LAS VEGAS — Hillary ClintonHillary Rodham ClintonTrump's clueless rhetoric on nukes makes US vulnerable, not safer Hollywood stars make political statements with Oscars fashion Live coverage: Stars get political at Oscars MORE is comfortable talking about gender, finally.
At Tuesday night’s Democratic debate here, Clinton emphasized the potentially mold-breaking nature of her candidacy, cast several policy positions in terms of their relevance to women and even made a restroom-related joke with CNN moderator Anderson Cooper.
It was a far cry from Clinton’s 2008 White House bid, much of which was spent downplaying her gender and taking pains to ensure that the candidate would not be seen as lacking gravitas or toughness.
Most experts believe she and her aides have come to a belated recognition that an emphasis on gender can help, rather than hinder, her campaign.
“In 2008, there was an assumption [within her campaign] that it was pretty obvious people knew she was a woman — ‘Of course that is known, let’s focus on other things,’ ” said Jennifer Lawless, the director of the Women and Politics Institute at American University. “And then it became, ‘Oh, wait, not enough attention is being paid to that.’
“I don’t think she has changed and I don’t think the American people have changed,” Lawless added. “But I do think there has been political learning involved.”
During her first presidential run, the most memorable remark Clinton made about gender came only as she ended the campaign.
“Although we weren't able to shatter that highest, hardest glass ceiling this time, thanks to you it's got about 18 million cracks in it,” she told supporters in Washington, in a reference to the total number of votes she had received in her long primary battle with President Obama.
But in the very first minutes of the first debate of this election cycle, Clinton introduced herself as “the granddaughter of a factory worker and the grandmother of a wonderful one-year-old child.”
Later, she referred to the struggles she had encountered balancing the demands of career and family life as a “young mother … having a baby wake up who was sick, and I’m supposed to be in court because I’m practicing law.”
While such sentiments are fairly standard in political campaigning, they are the kind of appeals that Clinton largely abjured during her previous run.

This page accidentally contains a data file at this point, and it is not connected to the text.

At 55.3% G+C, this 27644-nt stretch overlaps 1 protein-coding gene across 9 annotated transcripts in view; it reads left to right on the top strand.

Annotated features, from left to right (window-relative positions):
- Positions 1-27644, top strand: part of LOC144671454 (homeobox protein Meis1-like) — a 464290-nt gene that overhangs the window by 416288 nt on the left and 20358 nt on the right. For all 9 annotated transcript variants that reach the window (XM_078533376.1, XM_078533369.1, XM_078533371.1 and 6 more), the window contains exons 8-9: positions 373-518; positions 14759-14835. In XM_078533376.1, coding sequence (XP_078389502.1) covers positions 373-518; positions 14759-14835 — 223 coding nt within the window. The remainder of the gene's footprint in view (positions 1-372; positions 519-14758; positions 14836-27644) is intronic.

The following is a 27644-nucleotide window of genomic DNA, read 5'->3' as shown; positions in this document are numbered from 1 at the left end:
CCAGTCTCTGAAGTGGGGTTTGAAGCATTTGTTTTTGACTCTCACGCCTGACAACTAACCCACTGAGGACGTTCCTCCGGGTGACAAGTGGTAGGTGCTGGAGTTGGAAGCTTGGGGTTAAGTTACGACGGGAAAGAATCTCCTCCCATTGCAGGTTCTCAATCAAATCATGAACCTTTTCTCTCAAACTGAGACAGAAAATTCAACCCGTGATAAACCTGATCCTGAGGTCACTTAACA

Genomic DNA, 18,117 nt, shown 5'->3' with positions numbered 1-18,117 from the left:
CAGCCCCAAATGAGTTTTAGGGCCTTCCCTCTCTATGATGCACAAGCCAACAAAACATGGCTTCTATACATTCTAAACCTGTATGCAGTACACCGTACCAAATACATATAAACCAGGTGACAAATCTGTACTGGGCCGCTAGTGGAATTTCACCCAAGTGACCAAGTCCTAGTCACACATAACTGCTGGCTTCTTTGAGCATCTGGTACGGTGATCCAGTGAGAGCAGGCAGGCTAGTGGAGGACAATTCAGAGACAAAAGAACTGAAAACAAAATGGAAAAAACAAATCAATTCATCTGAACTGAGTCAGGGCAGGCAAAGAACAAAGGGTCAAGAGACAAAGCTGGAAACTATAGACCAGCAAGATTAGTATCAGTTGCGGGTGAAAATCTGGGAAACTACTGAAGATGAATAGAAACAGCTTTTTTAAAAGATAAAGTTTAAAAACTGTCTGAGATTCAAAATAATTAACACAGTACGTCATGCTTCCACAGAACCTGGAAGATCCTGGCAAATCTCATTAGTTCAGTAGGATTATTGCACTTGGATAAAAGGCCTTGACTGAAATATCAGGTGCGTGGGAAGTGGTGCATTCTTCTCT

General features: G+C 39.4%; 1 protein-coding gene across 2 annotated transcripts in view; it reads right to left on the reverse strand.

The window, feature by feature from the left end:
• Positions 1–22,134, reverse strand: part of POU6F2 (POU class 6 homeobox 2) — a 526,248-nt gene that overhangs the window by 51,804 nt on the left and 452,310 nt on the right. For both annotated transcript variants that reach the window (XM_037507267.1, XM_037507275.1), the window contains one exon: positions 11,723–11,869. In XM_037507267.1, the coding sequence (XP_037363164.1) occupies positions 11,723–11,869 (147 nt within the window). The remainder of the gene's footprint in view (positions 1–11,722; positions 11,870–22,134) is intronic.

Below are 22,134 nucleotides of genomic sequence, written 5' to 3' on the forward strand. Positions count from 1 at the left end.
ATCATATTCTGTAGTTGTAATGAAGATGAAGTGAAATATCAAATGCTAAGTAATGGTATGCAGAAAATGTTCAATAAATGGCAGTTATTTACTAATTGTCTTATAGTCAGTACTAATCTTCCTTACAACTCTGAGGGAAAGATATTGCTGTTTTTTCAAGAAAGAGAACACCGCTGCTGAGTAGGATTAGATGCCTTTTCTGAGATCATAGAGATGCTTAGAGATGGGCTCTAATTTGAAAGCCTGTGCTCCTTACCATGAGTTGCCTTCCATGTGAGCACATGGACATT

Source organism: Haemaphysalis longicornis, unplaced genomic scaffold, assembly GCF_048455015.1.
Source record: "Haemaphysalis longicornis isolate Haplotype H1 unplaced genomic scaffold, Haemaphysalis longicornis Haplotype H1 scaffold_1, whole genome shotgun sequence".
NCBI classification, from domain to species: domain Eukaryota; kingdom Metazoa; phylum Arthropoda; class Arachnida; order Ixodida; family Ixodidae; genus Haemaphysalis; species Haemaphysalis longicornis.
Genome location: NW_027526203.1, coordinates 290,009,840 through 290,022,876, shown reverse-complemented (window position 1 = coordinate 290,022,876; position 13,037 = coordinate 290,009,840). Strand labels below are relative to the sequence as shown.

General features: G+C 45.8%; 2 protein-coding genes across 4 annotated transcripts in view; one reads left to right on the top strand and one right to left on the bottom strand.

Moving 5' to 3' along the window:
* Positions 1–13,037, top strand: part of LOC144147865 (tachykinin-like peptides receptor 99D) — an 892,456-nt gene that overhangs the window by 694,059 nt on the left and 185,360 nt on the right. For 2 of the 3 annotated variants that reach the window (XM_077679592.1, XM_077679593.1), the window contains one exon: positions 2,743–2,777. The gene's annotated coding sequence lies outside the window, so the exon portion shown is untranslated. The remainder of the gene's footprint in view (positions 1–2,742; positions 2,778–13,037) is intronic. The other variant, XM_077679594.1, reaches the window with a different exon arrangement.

On policy, too, Clinton often brought gender to the fore — and not only on topics that are seen as stereotypical “women’s issues.”
Asked about expanding social security, Clinton talked unprompted about the particular challenges facing less well-off women.
“I want to enhance the benefits for the poorest recipients of Social Security,” she said. “We have a lot of women on Social Security, particularly widowed and single women, who didn't make a lot of money during their careers, and they are impoverished, and they need more help from the Social Security system.”
Such comments aim to make clear that her candidacy is not merely about notching up a symbolic victory for women, according to Princeton history professor Julian Zelizer.
“I think that is as much directed toward Republicans as it is to other Democrats,” he said. “The point is, ‘We don’t just care about having someone on the ticket who is not just another white male; this is a party that cares about the issues that actually matter.’ That’s really what that message is about.”
Conservatives are particularly scathing of that claim, of course.
“She really has little choice but to run on her gender,” GOP pollster Kellyanne Conway insisted. “She has flip-flopped on so much that just about the only thing that hasn’t changed since 2008 is her gender.”
Conway also argued that Clinton’s appeal to women at large was overstated, asserting that her fame, wealth and the rarefied circles in which she moves means that “she can give these grandiose, sweeping statements. But how will she overcome the fact that she has so little in common with the average American woman?”
Conway further insisted that talk of Democrats benefiting from a “gender gap” among women ignored the obvious corollary — that the party struggles with male voters and that Clinton could be ill-equipped to ease what the pollster termed an “explosive” weakness.
This pattern was evident in an ABC News/Washington Post poll released on Tuesday, hours before the debate took place. It found that Clinton’s favorability rating was somewhat stronger among all women than that of her main Democratic rival, Sen. Bernie SandersBernie SandersJudd Gregg: The self-marginalizing minority Sanders and Bill Nye to host climate change conversation Lewandowski: Perez ‘doesn’t understand what’s going on in America’ MORE (I-Vt.) — but much worse among men.
Sanders net favorability was neutral among women (33 percent favorable to 33 percent unfavorable) and one point above that among men (38-37). Clinton had a net positive rating of 8 points among women (51-43) but a net negative of 13 points among men (42-55.)
Still, if Clinton is seen, especially by her critics, as a deeply embedded member of the Washington establishment, the mere fact of her gender enables her to present herself as an agent of change, her supporters believe.
On Tuesday, she said that if she were ultimately elected, “yes, finally, fathers will be able to say to their daughters, you, too, can grow up to be president.”
Less seriously — but perhaps just as memorably — Anderson Cooper at one point on Tuesday night, returning from a commercial break, expressed relief that Clinton had made it back to her lectern, evidently having gone to the restroom.
“You know, it does take me a little longer,” Clinton said, to laughter — the kind of remark it would have been almost unimaginable for her to make in 2008.
“I think that was an incredibly humanizing moment,” said Lawless. “It’s something every single woman watching last night could relate to.”